This webpage presents a collection of recent articles which address the impact of the Tax Cuts and Jobs Act on U.S. multinational businesses.
By: Josh White
The Tax Cuts and Jobs Act (TCJA) is the most eagerly-awaited tax bill in a generation, with implications for trillions of dollars worldwide. International Tax Review looks at the trends since tax reform came into force.
By: Thomas Gryta (The Wall Street Journal)
America’s biggest companies are reporting some of the strongest earnings growth since the recession, boosted by lowered tax rates and a robust U.S. economy that is fueling demand across industries.
By: Sam Fleming (Financial Times)
The US Treasury has set out details of tax reforms to tackle $3tn worth of corporate earnings hoarded overseas, as it introduces a regime it hopes will boost investment in the country.
By: Lynnley Browning (Bloomberg BNA)
A new international tax that was supposed to deter U.S. technology and pharmaceutical companies from shifting their profits offshore could instead catch Wall Street banks in its crosshairs. The levy on international profits -- called Gilti -- is only supposed to kick in if a company is paying an especially low tax rate in foreign countries. But quirks in the way the tax is calculated mean it will likely hit big banks with offshore operations, even when they already pay effective foreign tax rates above the threshold.
By: Sebastian Beer, Alexander D. Klemm, and Thornton Matheson
This IMF Working Paper describes and tentatively quantifies likely tax spillovers from the U.S. 2017 corporate income tax reform. It calculates effective tax rates under various assumptions, and tentatively estimates that under constant policies elsewhere, the rate cut will reduce tax revenue from multinationals in other countries by on average 1.6 to 5.2 percent. If other countries react in line with historical reaction functions, the revenue loss from multinationals rises to an average of 4.5 to 13.5 percent. The paper also discusses profit-shifting, real location, and policy reactions from the more complex features of the reform.To read more go here
By: Juan Carlos Suarez Serrato
This paper shows that eliminating firms' access to tax havens has unintended consequences for economic growth. The authors analyze a policy change that limited profit shifting for US multinationals, and show that the reform raised the effective cost of investing in the US. Exposed firms respond by reducing global investment and shifting investment abroad - which lowered their domestic investment by 38% - and by reducing domestic employment by 1.0 million jobs. The authors then show that the costs of eliminating tax havens are persistent and geographically concentrated, as more exposed local labor markets experience declines in employment and income growth for over 15 years. This paper discusses the implications of these results for other efforts to limit profit shifting, including new taxes on intangible income in the Tax Cuts and Jobs Act of 2017.To read more go here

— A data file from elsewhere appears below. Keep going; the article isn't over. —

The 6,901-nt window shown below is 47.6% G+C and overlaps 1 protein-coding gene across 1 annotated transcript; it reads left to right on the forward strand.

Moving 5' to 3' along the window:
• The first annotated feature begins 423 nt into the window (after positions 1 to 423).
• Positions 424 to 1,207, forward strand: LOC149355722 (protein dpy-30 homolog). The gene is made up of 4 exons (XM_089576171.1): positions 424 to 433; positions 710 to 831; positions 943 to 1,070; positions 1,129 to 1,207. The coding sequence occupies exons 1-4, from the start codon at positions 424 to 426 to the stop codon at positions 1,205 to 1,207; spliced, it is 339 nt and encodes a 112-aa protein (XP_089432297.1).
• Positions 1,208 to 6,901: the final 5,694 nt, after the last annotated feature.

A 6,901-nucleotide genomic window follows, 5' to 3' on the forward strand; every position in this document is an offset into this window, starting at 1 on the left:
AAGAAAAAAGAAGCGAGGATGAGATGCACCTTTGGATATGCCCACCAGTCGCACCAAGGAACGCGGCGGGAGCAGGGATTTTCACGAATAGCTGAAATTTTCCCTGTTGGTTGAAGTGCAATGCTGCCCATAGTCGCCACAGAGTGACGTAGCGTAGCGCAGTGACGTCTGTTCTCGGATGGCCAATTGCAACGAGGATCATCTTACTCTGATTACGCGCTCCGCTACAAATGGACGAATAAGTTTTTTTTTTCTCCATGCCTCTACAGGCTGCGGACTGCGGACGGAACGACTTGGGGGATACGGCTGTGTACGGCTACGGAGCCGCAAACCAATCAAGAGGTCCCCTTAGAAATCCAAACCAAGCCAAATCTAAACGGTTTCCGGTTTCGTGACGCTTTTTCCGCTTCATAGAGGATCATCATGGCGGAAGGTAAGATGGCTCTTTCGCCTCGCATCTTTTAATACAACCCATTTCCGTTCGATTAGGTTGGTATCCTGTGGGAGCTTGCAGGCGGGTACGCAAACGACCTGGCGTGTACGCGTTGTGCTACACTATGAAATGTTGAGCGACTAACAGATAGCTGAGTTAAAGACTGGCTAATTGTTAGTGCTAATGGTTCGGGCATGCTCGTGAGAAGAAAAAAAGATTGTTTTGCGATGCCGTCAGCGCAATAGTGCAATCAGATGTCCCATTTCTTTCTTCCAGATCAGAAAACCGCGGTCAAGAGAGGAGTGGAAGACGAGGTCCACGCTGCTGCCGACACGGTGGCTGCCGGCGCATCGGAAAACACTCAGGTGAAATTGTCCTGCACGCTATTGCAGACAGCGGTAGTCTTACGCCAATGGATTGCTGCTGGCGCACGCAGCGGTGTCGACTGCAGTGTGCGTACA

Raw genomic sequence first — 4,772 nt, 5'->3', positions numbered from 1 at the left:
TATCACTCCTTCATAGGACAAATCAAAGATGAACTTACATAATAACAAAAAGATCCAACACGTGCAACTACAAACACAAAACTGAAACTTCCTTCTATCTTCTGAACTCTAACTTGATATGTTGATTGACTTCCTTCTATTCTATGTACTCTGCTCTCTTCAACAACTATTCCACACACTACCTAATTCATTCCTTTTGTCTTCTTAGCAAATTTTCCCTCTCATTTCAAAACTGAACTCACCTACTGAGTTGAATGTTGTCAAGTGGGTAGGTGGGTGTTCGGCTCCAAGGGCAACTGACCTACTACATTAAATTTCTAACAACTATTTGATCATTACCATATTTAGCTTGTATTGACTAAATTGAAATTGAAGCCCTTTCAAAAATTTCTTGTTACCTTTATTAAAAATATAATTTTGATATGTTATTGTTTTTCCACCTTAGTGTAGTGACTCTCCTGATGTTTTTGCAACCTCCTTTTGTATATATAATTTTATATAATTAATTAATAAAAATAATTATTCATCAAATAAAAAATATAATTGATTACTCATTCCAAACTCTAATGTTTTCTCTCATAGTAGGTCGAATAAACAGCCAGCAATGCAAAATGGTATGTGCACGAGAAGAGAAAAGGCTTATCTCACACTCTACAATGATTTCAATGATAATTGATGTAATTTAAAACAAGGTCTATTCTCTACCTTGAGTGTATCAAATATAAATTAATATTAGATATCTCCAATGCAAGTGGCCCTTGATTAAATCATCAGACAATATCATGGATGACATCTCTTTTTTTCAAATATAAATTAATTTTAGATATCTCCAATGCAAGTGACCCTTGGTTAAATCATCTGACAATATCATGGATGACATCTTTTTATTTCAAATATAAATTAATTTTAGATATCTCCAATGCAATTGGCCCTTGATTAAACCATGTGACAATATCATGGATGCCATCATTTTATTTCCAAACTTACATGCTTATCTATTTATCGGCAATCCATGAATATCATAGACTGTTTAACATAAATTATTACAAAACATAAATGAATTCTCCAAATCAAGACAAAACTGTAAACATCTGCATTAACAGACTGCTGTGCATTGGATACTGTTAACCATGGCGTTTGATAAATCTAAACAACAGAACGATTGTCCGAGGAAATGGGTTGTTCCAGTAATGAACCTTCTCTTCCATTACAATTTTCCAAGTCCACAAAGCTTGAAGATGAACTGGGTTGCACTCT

By: Amanda Iacone (Bloomberg BNA)
U.S. companies are expected to pay billions in federal taxes to bring back cash they've built up overseas over the last three decades. But investors might not know it by reading their financial statements. Analysts told Bloomberg Tax that the ambiguity starts with where in their annual or quarterly reports companies are reporting the repatriation tax.
By: Ben Leubsdorf and Richard Rubin (The Wall Street Journal)
Corporations taking advantage of new, lower tax rates reduced their payments to the federal government last month. The Treasury Department on Thursday said government receipts fell 7% in June compared with the same month a year earlier, including a 33% drop in gross corporate taxes.
By: Andrew Edgecliffe-Johnson (Financial Times)
Stock buyback announcements by US companies smashed records in the second quarter, feeding the debate over how boardrooms are spending their windfall from the Republican tax cuts President Donald Trump signed into law in December.
By: Mindy Herzfeld
The global intangible low-taxed income provision — new section 951A, combined with new section 250 — in the Tax Cuts and Jobs Act (P.L. 115-97) includes rules unlike any that have ever been part of the Internal Revenue Code. Tax advisers and reg writers have been wrestling with concepts that eliminate deferral on any foreign earnings over a fixed return on tangible assets, separate GILTI taxes into their own basket, allow a GILTI deduction at the parent level, and net controlled foreign corporations that have positive tested income with those that have negative tested income. Many of those concepts can be traced to international tax reform proposals that have been discussed for over a decade. Review and analysis of the earlier proposals could help inform both advisers and regulation writers.
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